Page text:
New film deserves to be Left Behind

Based on advertisements for the movie Left Behind (Cloud Ten), the plot promised to be an intriguing apocalyptic thriller following a journalist in search of the truth. But advertisements do not always tell the whole story, as the movie based on a New York Times Bestseller became more of a forum for religious ideology than compelling action flick.

As far as plot, the story begins as journalist Buck Williams, played by Kirk Cameron from “Growing Pains,” takes a plane flight to investigate a story for his television network, the cleverly named DNN. On the flight a number of passengers disappear into thin air, leaving only their clothing behind.

Buck and the plane’s pilot, Rayford Steele (Brad Johnson), work to pacify passengers and eventually land the plane. Upon landing Buck discovers that similarly disturbing disappearances have taken place all across the world, so many that millions are now missing. This chain of events could set the scene for an exciting adventure in which Buck and Rayford search for missing persons en masse, but instead the film takes a much different turn.

After the initial introduction, Left Behind ceases to be a mystery-thriller and quickly becomes an overdose of religious propaganda.

Left Behind is more about Buck and Raymond’s discovery of Christian ideals than anything else. A great deal of screen time is spent actually reading from another bestseller, the Bible. The Book of Revelations is used as a guide for the story’s events.

To say that Left Behind is preachy would be an understatement. The film gets in your face, painting a picture of everlasting doom for those who do not accept Christianity.

Quality filmmaking or acting does not make up for the film’s from-the-pulpit tone. Kirk Cameron gives an uninspired performance to present an overall unconvincing character. Despite its budget of $17.4 million, the movie’s special effects are minimal and leave much to the imagination. The plot is predictable and offers nothing new. What sets Left Behind apart, and also makes it a truly bad movie, is the ferocious way in which religious ideals are presented.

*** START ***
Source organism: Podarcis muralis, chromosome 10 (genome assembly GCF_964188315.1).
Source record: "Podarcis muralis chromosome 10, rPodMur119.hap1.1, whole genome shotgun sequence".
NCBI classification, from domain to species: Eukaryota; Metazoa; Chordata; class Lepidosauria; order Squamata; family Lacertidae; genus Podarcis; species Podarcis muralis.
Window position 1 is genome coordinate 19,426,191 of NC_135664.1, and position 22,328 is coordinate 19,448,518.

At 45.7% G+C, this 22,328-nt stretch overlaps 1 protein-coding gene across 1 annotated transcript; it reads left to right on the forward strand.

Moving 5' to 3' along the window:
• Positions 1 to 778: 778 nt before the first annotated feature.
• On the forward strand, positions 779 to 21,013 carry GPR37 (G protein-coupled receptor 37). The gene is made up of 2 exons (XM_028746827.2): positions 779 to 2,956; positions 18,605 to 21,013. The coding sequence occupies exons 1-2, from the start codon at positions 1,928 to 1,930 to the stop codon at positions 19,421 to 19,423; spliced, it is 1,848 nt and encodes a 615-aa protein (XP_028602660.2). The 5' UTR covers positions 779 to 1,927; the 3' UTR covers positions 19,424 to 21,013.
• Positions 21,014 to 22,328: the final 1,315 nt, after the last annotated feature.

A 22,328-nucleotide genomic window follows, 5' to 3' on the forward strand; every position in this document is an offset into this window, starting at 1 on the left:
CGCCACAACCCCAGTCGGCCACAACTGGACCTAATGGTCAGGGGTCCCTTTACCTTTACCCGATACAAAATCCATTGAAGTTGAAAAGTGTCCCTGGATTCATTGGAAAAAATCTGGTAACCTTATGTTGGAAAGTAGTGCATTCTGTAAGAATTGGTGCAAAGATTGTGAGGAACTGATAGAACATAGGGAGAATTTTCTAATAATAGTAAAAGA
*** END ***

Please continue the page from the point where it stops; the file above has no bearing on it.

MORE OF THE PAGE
There is a great deal driving Left Behind that may not be apparent to the casual observer. The movie, which opens in theaters Friday, has been available on video for quite a while. Its big-screen release is part of a campaign funded partly by Evangelist churches to advance the movie’s message. Left Behind offers a logistical outline for the way the apocalypse could take place in contemporary society, using scare tactics as a way of converting viewers.

A nationwide campaign surrounds the movie’s release. Churches across the nation have united to sponsor premieres in major theatres. Filmmakers aim to open the movie in every city in the country, according to the movie’s official Web site.

The bottom line is that Left Behind is not what it may seem to be. Fans of the book series know what to expect and may enjoy it, but those who are not familiar with the content of this movie should take note before running out to the theater. Left Behind is not a fun Friday night movie, but rather an overzealous sermon that will leave many viewers feeling shocked and misled.

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